The FLEXFORM project has demonstrated the applicability of laser bending for industrial use. Design prototypes can be manufactured very fast and with good repeatability. By means of numerical control, design changes can be made very rapidly by software adaptation. These changes occur frequently for examined parts like motor brackets. However, there is a limitation in the achievable 3D complexity of the parts. Formation of deep cups or surface depressions must be supported by external pressing tools and clamping devices, thus reducing system flexibility. As a new potential application of laser forming the straightening of sink marks in sheet metal after stamping was identified during the project. The results in this technology were very promising, although a robust strategy for process control does not yet exist.
The material properties of laser formed parts are different from mechanically bent parts. In the heat affected zones, the laser power can cause various changes of hardness, grain size, surface finish, tensile and fatigue properties. While the surface finish is usually deteriorated, tensile and fatigue strength seem to profit from the laser treatment. For aluminium specimen the tensile strength can decrease. The percentage of change is moderate so that generally, laser bent prototypes should be suitable for the planned applications.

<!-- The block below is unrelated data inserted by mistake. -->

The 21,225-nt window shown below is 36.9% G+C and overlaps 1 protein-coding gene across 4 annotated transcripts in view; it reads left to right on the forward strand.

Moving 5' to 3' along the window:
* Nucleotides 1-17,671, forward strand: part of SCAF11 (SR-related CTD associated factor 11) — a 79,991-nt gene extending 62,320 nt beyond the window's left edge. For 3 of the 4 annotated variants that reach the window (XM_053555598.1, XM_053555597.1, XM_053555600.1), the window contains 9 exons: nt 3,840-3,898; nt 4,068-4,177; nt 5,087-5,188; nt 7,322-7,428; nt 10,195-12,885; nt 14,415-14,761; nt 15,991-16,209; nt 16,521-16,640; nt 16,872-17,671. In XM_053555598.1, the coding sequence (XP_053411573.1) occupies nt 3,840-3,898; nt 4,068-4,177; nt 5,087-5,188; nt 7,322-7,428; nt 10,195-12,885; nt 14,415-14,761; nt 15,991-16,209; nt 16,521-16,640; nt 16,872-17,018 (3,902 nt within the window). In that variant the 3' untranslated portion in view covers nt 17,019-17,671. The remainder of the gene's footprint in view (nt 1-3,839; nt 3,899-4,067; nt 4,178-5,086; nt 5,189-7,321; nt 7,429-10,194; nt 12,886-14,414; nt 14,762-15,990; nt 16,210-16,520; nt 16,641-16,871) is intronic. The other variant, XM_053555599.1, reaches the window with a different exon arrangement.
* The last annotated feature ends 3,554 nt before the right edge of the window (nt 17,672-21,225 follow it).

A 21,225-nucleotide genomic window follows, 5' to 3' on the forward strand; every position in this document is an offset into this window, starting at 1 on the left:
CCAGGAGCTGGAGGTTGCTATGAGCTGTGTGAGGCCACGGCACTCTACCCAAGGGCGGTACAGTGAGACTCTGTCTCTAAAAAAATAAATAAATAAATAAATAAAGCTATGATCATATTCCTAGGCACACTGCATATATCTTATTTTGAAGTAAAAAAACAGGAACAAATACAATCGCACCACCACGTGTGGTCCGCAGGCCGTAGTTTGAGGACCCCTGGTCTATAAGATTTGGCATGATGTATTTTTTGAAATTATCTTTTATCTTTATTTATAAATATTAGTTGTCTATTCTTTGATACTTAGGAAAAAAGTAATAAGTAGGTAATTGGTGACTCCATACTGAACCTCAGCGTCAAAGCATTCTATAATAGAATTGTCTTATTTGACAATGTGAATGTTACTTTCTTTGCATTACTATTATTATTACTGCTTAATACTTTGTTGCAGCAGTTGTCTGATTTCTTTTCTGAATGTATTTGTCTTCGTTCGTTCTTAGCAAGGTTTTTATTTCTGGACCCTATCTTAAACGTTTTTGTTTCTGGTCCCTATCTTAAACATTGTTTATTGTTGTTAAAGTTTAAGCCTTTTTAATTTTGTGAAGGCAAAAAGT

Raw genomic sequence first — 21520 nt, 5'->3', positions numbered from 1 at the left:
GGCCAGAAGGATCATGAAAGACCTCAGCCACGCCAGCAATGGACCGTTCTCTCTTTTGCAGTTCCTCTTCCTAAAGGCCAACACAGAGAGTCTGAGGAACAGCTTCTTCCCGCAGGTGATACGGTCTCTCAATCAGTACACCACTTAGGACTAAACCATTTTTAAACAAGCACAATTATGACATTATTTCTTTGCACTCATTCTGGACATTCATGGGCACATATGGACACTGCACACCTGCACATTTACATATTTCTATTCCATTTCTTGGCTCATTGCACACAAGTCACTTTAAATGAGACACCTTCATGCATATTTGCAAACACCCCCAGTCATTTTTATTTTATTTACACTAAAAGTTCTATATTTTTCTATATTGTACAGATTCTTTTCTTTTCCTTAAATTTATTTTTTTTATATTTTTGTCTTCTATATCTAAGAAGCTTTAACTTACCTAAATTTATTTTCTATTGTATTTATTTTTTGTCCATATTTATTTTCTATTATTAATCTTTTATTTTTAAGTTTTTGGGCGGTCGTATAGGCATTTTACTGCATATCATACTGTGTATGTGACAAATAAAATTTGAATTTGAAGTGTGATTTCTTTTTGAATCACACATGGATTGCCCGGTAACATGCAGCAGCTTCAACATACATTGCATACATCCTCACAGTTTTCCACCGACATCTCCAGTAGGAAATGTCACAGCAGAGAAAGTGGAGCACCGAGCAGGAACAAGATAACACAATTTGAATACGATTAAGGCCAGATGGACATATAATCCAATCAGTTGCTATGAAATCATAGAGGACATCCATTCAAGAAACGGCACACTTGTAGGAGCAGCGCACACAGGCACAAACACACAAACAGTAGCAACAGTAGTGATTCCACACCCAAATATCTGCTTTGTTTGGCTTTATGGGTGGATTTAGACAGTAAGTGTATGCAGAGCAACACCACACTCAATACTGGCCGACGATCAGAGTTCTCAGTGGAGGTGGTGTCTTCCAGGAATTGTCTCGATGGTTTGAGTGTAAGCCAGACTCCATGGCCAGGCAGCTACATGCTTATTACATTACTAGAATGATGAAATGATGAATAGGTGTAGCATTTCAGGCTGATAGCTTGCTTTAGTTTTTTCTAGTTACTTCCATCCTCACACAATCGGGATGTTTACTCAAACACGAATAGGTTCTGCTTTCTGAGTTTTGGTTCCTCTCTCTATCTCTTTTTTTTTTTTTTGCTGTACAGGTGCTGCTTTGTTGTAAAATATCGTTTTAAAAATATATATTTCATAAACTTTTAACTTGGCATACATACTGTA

Several fully working prototype set-ups were used for flexible laser bending. The set-ups showed that laser power of <3 kW is sufficient for sheet metal thickness of up to 2 mm. Nd:YAG lasers are preferable over CO(2) lasers due to the higher absorptivity and easier beam guiding. For on-line process monitoring of bending angles a distance sensor is sufficient. In the case of thin materials with a risk of melting a temperature control is recommended to protect from overheating.
The objective of this project is to develop a new flexible laser forming process for the production of complex sheet metal parts for automotive prototyping..
At present, sheet metal prototyping by conventional techniques e.g. deep drawing today takes much time and causes high costs due to the fact that special forming tools are needed for the forming process. In the automotive industry, which is one of the major applicants for sheet metal prototyping, tool costs for example achieve 14 million ECU on average per year in only one company. Therefore the demand for new, more flexible prototyping processes which permit prototypes to be manufactured more economically and, above all more quickly, is correspondingly high.
The course of development for the process contains the following areas of work :
- Process development for basic form features (angle sections, cones, cylinders) of steel and aluminium steels and layout of process diagrams.
- Development of transferability criteria for different materials and sheet thicknesses
- Development and test of process strategies for production of complex shapes.
- Test of different measurement techniques (temperature, shape) for process control.
- Design of a prototype laser sheet metal forming machine tool.
The expected cost savings in sheet metal prototyping are in the range of 15-30 million ECU per year. Therefore the competitiveness of the European automotive industry will be improved. The developed new forming process will also be suitable for application in other branches of industry.
Funding SchemeCSC - Cost-sharing contracts
CV4 9DB Coventry